\(( xy+yz+zx )= 242\)

Since x, y and z are all integers, you factor 720 and see if it will come up with the same x, y and z values
for the second condition.

Problem writer(s) are very smart using this number because the numbers "6", "10", "12" would give you
a surface area of 252. (not right)

The three corrrect numbers are "8", "9", and "10" so the answer is \(\sqrt {8^{2}+9^{2}+10^{2}}=\) \(7\sqrt {5}\)

#25: Geometric probability: Explanations to similar questions and more practices below. 

Probability with geometry representations form Aops.

Geometric probability from "Cut the Knots".

#26: This one is similar to 2002 AMC-10B #21, so try that question to get more practices. 
2002 AMC-10B #21 link 

\(\dfrac {1} {A}+\dfrac {1} {B}=\dfrac {1} {2}\)
\(\dfrac {1} {B}+\dfrac {1} {C}=\dfrac {1} {3}\)
\(\dfrac {1} {C}+\dfrac {1} {A}=\dfrac {1} {4}\)
Add them up and you have  \(2 * (\dfrac {1} {A}+\dfrac {1} {B}+ \dfrac {1} {C})=\dfrac {13} {12}\)

\((\dfrac {1} {A}+\dfrac {1} {B}+ \dfrac {1} {C})=\dfrac {13} {24}\)

\(\dfrac {1} {\dfrac {1} {A}+\dfrac {1} {B}+\dfrac {1} {C}} = \)\(\dfrac {{24}} {13}\) hours

#28: Hint : the nth triangular number is the sum of the first "n" natural numbers and \(\dfrac {n\left( n+1\right) } {2}\) is how you use to find the sum.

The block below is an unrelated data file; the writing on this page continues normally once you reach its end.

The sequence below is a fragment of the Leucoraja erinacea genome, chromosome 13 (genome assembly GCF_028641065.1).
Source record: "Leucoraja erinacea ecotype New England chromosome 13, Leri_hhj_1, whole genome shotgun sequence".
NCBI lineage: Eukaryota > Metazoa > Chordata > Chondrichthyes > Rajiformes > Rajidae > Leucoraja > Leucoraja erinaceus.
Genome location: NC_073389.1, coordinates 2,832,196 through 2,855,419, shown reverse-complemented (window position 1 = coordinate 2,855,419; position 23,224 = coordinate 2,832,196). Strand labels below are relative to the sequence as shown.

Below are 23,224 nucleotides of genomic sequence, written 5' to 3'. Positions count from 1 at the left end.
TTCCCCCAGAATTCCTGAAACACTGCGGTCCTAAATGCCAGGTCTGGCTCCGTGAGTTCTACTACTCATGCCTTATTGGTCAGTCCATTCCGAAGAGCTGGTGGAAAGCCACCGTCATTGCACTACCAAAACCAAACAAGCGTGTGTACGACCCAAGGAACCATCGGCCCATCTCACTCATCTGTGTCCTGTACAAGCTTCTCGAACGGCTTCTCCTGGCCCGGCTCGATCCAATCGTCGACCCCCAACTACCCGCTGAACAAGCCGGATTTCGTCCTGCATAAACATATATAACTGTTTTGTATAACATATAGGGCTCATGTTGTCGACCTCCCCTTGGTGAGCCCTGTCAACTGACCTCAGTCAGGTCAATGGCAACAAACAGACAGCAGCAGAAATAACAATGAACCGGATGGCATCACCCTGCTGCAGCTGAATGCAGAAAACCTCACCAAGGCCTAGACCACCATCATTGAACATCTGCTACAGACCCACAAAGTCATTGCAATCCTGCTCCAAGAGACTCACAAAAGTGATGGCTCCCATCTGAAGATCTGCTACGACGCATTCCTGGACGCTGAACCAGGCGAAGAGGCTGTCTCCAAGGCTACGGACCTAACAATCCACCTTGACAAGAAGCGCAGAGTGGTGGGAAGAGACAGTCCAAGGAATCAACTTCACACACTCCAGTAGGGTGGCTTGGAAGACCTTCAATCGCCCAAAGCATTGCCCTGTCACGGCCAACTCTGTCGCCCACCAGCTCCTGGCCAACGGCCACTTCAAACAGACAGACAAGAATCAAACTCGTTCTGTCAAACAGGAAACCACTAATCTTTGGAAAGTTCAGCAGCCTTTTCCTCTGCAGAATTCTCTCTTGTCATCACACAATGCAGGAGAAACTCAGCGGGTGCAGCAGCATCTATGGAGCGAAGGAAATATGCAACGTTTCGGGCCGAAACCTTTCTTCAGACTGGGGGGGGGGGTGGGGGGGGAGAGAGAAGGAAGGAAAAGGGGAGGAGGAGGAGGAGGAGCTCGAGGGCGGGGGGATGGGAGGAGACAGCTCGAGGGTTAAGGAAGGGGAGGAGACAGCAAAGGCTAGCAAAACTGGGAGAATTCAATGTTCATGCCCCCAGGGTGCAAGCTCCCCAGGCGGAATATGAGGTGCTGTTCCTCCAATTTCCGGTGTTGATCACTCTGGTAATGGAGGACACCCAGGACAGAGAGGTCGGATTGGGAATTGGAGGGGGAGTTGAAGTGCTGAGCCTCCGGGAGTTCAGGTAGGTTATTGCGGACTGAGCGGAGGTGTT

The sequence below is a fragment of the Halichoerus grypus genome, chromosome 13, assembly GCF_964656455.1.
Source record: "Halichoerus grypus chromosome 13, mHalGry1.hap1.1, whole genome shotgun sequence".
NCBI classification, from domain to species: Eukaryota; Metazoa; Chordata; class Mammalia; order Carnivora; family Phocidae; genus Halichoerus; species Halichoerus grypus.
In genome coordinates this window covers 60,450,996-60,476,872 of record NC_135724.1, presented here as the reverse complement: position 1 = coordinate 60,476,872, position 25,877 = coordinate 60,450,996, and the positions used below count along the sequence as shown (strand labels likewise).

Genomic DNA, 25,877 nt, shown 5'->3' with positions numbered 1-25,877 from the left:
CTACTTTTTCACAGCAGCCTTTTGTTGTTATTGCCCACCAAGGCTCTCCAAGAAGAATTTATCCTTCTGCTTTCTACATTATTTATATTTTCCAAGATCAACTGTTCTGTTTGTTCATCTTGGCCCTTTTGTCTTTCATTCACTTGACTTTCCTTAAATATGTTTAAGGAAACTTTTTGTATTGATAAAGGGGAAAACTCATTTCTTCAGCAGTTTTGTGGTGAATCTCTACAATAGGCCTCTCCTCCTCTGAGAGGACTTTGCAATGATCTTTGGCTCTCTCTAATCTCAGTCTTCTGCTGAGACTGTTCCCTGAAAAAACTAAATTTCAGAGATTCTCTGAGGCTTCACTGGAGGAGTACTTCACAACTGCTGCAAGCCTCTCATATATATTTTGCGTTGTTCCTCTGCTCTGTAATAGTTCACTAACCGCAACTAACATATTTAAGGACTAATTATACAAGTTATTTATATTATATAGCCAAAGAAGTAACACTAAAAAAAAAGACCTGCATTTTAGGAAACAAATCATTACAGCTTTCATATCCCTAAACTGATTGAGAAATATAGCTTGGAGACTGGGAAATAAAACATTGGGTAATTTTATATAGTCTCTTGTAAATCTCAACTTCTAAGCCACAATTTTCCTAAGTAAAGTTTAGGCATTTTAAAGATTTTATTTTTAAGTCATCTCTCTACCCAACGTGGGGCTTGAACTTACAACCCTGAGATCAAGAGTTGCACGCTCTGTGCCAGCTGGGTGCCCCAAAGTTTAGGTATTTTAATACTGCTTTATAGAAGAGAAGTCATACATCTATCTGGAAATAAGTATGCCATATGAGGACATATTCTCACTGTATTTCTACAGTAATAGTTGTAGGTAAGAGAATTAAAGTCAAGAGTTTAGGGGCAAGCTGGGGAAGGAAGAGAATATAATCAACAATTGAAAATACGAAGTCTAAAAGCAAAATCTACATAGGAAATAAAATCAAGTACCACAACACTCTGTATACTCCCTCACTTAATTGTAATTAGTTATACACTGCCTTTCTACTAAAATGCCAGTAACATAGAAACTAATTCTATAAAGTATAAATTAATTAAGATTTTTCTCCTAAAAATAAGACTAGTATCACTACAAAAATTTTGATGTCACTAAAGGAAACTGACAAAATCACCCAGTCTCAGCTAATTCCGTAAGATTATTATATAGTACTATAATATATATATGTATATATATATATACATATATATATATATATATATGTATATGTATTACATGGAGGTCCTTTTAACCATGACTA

From there, you should be able to find how many numbers will be evenly divided by "7".

#29 : Circle questions are very tricky so make sure to find more problems to practice accuracy.

#30 :  
Solution I: 
Read the solution that is provided by here.
Solution II:
Case 1 : \(x-1 > 0\rightarrow x > 1\) Times ( x - 1) on both sides and you have
\(x^{2}-1>8\) so x > 3 or x < -3 (discard)

Case 2: \(x-1 < 0\) so \(x < 1\) \(\rightarrow x^{2}-1 < 8\) [You need to change the sign since it's negative.]-3 < x < 3. Combined with x < 1 you have the range as -3 < x < 1
The answer is 60%.

                                               2013 Mathcounts Target #7 and 8: 

Target question #8 is very similar to 2011 chapter team #10
It just asks differently.   
Read the explanations provided on the Mathcounts official website.
They are explained very well.
Let me know if there are other easier ways to tackle those problems.

Hope this is helpful !! Thanks a lot !! Good luck on Mathcounts state.